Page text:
Tax: Simplifying the design of inheritance tax
Donald Drysdale, a chartered accountant, chartered tax adviser and trust and estate practitioner, studies the latest report on inheritance tax from the Office of Tax Simplification.
Scope of the review
Early in 2018 the Chancellor of the Exchequer, Philip Hammond, asked the Office of Tax Simplification (OTS) to carry out a review to identify proposals for simplifying the inheritance tax (IHT) regime from both a tax technical and an administrative standpoint.
The scoping document for the review agreed that the OTS should give an initial evaluation of aspects of the current IHT regime and what they mean for taxpayers, HMRC and the Exchequer; identify opportunities for simplification of IHT supported by analysis and evidence; and offer specific simplification recommendations for government to consider.
In response to a call for evidence, ICAS responded with a submission in June 2018.
This called for improvements in online IHT forms to make them easier for taxpayers and agents to use; clearer guidance on completing form IHT 100; acknowledgements from HMRC for forms IHT 100 submitted; and faster processing by HMRC.
On the rules for lifetime gifts, ICAS called for administrative improvements and simplification. It suggested that this could ease compliance and simplify one area which causes difficulties, without creating uncertainty and unintended consequences.
ICAS also described the residence nil rate band (RNRB) as unfair, distortive and not in the public interest. It said that an across-the-board increase in the £325,000 nil rate band would have been an easier, fairer solution to the perceived problem which RNRB was intended to tackle.
The ICAS submission spoke of Brexit-related uncertainties facing all businesses, including those in agriculture. It said that this was not the time for major reform of agricultural property relief (APR) and business property relief (BPR), although wider reforms were needed in the longer term.
The first OTS report was published last November. It recommended reducing or removing the requirement to submit forms for smaller or simpler estates, especially where there is no tax to pay; simplifying the administration and guidance; having standardised requirements for banks and other financial institutions; and automating the whole system by bringing it online.
The second OTS report was published on 5 July.
It suggests the following changes to the rules for lifetime gifts:
- The government should replace the £3,000 annual exemption and the exemption for gifts in consideration of marriage or civil partnership with an overall personal gifts allowance.
- It should consider the level of this allowance and reconsider the level of the £250 small gifts exemption, while also reforming the exemption for normal expenditure out of income or replacing it with a higher personal gifts allowance.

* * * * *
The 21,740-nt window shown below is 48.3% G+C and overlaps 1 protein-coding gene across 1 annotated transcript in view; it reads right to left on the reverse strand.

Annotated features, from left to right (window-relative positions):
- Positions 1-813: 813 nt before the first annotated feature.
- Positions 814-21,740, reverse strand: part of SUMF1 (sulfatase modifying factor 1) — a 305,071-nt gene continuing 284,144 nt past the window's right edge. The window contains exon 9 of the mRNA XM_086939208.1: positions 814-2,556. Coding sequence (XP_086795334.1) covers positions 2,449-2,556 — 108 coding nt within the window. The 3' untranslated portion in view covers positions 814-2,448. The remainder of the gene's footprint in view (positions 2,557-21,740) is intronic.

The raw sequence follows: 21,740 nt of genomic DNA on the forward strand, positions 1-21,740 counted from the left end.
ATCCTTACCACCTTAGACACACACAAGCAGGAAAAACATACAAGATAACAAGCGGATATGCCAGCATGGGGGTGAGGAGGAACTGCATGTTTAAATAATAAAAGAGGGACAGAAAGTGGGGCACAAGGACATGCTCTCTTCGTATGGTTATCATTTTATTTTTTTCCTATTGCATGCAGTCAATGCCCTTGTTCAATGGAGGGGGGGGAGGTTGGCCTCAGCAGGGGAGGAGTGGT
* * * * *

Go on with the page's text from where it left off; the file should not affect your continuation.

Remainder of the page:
- Taper relief should be abolished. Instead, the 7-year period should be reduced to 5 years, so that gifts to individuals made more than 5 years before death become exempt. The need to take account of gifts made outside that period (what is currently the ‘14-year rule’) should be removed.
- The government should explore options for simplifying and clarifying the rules on liability for the payment of tax on lifetime gifts to individuals and the allocation of the nil rate band.
Where an IHT relief or exemption applies on a death, the OTS suggests removing the tax-free uplift for capital gains tax (CGT). Instead, the recipient could be treated as acquiring the asset at the historic base cost of the person who has died.
The OTS has made several recommendations relating to businesses where BPR or APR may be in point:
- The government should consider whether it continues to be appropriate for the level of trading activity for BPR to be set lower than that for CGT gift holdover relief or entrepreneurs’ relief.
- The treatment of indirect non-controlling holdings in trading companies should be re-considered.
- IHT might be aligned with income tax and CGT, where furnished holiday lets are treated as trading providing that certain conditions are met.
- The treatment of limited liability partnerships should be reviewed to ensure that they are treated appropriately for the purposes of the BPR trading requirement.
- HMRC should review their current approach around the eligibility of farmhouses for APR in sensitive cases, such as where a farmer needs to leave the farmhouse for medical treatment or to go into care.
- HMRC should be clearer in their guidance as to when a valuation of a business or farm is required and, if it is required, whether this needs to be a formal valuation or an estimate.
The OTS wants the government to consider ensuring that death benefit payments from term life insurance are free of IHT on the death of the life assured, without the need for them to be written in trust.
Finally, the report recommends a review of the pre-owned assets tax (POAT) rules and their interaction with other IHT anti-avoidance legislation, to assess whether they function as intended and whether they are still necessary.
This second OTS report comments at length on the RNRB, the transferable RNRB and the downsizing addition. These were the most common topics of concern raised with the OTS during the review, and are regarded by many as unfair, discriminatory and excessively complex.
Another area of complexity it explores is the 36% reduced rate of IHT which applies (instead of 40%) if 10% or more of a person’s net estate is bequeathed to charities or CASCs. The OTS received suggestions for simplifying this relief, but has not proposed any changes.
Many taxpayers and tax advisers will be disappointed that the OTS has chosen not to pay closer heed to the concerns raised regarding these complex areas of IHT law, and has not made any recommendations on how to simplify them.
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